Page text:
The Last Man
By Antonios Maltezos
Dimos nudged her with his foot, just to make sure, and then chose a path through the olive trees. He wanted an open space, the sky. He felt trapped in the groves.
***Looking around for some evidence of life, he realized that the house was all alone on the mountain. There were chickens roosting off to the side. He could hear their gossip, and wondered whether they were talking about the goat. He was mindlessly chewing one of the wooden supports holding up their crude shelter. The goat must be hungry, he thought, and then noticed a feed bucket not too far away. Someone had filled it to the brim. A woman must have lived here, Dimos believed, the same woman who hung the oregano and thyme by the door.
He backed away, careful not to disturb the goat.
At first, Dimos tried to take everything in with his eyes, the dresser, her hair brush—the clothes she wore the day before, the unmade bed. He wanted to get a sense of what it must have been like for her, if it was anything like the torture he endured.
Her room was still warm, so he closed his eyes, inhaled deeply. Dimos could smell the last woman lingering in the air.
He was going to let out a whimper then, but he knew he couldn’t bear the sound of his own voice. Instead, he tried to imagine her words, whispers, soothing him into believing that it hadn’t all somehow come to this.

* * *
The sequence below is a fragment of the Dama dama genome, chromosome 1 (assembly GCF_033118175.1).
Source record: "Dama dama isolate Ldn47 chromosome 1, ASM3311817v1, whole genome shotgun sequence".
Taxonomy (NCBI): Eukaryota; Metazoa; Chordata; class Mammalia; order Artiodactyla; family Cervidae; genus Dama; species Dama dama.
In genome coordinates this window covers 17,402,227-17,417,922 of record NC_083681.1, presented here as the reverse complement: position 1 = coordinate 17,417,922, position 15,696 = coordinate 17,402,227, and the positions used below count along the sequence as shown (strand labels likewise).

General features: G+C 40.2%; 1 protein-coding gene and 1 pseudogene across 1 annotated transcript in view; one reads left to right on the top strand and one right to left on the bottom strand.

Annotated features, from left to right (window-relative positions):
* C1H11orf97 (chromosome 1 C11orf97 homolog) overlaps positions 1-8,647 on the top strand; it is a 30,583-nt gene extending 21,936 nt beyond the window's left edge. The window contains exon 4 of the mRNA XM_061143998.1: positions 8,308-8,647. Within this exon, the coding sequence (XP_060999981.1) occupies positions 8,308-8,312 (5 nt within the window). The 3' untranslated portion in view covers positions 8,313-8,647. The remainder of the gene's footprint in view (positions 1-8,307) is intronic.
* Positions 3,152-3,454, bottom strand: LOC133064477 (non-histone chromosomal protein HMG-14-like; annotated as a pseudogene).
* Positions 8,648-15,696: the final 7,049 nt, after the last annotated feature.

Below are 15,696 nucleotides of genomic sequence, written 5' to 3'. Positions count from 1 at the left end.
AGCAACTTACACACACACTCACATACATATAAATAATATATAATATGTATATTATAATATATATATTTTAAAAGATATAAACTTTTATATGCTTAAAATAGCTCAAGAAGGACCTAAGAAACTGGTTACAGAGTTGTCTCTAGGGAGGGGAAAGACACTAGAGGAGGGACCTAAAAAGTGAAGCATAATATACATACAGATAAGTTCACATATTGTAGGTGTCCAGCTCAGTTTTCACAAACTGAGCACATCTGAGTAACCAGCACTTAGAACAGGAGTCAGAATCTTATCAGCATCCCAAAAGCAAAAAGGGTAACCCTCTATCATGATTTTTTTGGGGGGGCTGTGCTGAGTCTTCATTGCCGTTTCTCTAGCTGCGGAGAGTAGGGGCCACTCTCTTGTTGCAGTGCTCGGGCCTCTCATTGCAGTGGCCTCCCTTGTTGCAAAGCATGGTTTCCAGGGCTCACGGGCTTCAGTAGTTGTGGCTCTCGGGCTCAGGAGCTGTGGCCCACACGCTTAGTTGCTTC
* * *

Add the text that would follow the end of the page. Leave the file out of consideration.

He remembered sitting with his father at a little café by the esplanade. His father was staring at two young women walking by.
“Let us watch as they swing their hips for us.”
His father chirped like a bird, and just as they looked back at him, he made a loud popping sound with his mouth. Their buttocks quivered at the sudden noise, and he laughed as if he were the only person on the crowded esplanade.
Sitting on a boulder overlooking part of the sea, most of the groves in the valley below, he thought that maybe he wasn’t the last man. There’s always your reflection, his father would say after arguing with Dimos’s mother. Remember that, boy.
But it had been different for his father.
Dimos pulled out a little mirror from his pocket.
“My name is Dimos,” he said quietly, “and I am the last man.”
Antonios Maltezos has stories forthcoming in Night Train and Ink Pot. One day, he says, his novel will feel finished.
Antonios has been a regular contributor to VerbSap. His last story for the magazine was The Fortunate Son.
Top photo "BW Self Portrait" courtesy of
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